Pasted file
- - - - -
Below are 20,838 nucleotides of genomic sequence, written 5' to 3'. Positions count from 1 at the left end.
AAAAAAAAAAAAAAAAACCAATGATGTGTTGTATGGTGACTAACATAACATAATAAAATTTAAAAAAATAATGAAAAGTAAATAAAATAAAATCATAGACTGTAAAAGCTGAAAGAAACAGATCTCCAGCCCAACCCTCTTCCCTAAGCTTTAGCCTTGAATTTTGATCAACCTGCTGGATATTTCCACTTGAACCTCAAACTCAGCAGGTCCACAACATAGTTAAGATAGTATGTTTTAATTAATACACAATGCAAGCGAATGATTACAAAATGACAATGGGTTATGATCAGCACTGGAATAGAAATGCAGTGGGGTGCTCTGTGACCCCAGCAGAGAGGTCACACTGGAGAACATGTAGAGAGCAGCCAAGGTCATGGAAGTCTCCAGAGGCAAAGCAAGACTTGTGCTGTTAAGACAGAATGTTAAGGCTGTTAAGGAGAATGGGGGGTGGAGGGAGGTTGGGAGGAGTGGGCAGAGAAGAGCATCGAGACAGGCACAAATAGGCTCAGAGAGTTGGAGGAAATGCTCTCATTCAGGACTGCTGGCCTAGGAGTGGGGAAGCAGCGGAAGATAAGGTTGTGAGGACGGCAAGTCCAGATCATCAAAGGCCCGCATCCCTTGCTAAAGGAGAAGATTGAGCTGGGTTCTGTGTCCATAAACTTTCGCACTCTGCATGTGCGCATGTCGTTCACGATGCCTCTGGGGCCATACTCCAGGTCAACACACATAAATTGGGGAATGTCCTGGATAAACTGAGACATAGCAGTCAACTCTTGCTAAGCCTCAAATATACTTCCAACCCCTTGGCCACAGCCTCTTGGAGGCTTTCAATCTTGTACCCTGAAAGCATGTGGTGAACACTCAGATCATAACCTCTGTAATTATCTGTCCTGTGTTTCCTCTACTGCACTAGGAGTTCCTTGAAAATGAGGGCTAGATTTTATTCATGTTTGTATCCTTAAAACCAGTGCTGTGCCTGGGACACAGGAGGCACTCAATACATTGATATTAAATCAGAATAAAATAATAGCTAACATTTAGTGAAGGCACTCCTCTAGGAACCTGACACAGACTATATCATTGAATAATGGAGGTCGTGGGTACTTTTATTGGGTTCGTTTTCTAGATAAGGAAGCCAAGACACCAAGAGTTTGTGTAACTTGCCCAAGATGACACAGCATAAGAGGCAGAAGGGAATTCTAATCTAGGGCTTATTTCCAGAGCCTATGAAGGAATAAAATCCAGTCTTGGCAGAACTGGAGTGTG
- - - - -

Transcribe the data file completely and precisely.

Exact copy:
Below are 20,838 nucleotides of genomic sequence, written 5' to 3'. Positions count from 1 at the left end.
AAAAAAAAAAAAAAAAACCAATGATGTGTTGTATGGTGACTAACATAACATAATAAAATTTAAAAAAATAATGAAAAGTAAATAAAATAAAATCATAGACTGTAAAAGCTGAAAGAAACAGATCTCCAGCCCAACCCTCTTCCCTAAGCTTTAGCCTTGAATTTTGATCAACCTGCTGGATATTTCCACTTGAACCTCAAACTCAGCAGGTCCACAACATAGTTAAGATAGTATGTTTTAATTAATACACAATGCAAGCGAATGATTACAAAATGACAATGGGTTATGATCAGCACTGGAATAGAAATGCAGTGGGGTGCTCTGTGACCCCAGCAGAGAGGTCACACTGGAGAACATGTAGAGAGCAGCCAAGGTCATGGAAGTCTCCAGAGGCAAAGCAAGACTTGTGCTGTTAAGACAGAATGTTAAGGCTGTTAAGGAGAATGGGGGGTGGAGGGAGGTTGGGAGGAGTGGGCAGAGAAGAGCATCGAGACAGGCACAAATAGGCTCAGAGAGTTGGAGGAAATGCTCTCATTCAGGACTGCTGGCCTAGGAGTGGGGAAGCAGCGGAAGATAAGGTTGTGAGGACGGCAAGTCCAGATCATCAAAGGCCCGCATCCCTTGCTAAAGGAGAAGATTGAGCTGGGTTCTGTGTCCATAAACTTTCGCACTCTGCATGTGCGCATGTCGTTCACGATGCCTCTGGGGCCATACTCCAGGTCAACACACATAAATTGGGGAATGTCCTGGATAAACTGAGACATAGCAGTCAACTCTTGCTAAGCCTCAAATATACTTCCAACCCCTTGGCCACAGCCTCTTGGAGGCTTTCAATCTTGTACCCTGAAAGCATGTGGTGAACACTCAGATCATAACCTCTGTAATTATCTGTCCTGTGTTTCCTCTACTGCACTAGGAGTTCCTTGAAAATGAGGGCTAGATTTTATTCATGTTTGTATCCTTAAAACCAGTGCTGTGCCTGGGACACAGGAGGCACTCAATACATTGATATTAAATCAGAATAAAATAATAGCTAACATTTAGTGAAGGCACTCCTCTAGGAACCTGACACAGACTATATCATTGAATAATGGAGGTCGTGGGTACTTTTATTGGGTTCGTTTTCTAGATAAGGAAGCCAAGACACCAAGAGTTTGTGTAACTTGCCCAAGATGACACAGCATAAGAGGCAGAAGGGAATTCTAATCTAGGGCTTATTTCCAGAGCCTATGAAGGAATAAAATCCAGTCTTGGCAGAACTGGAGTGTG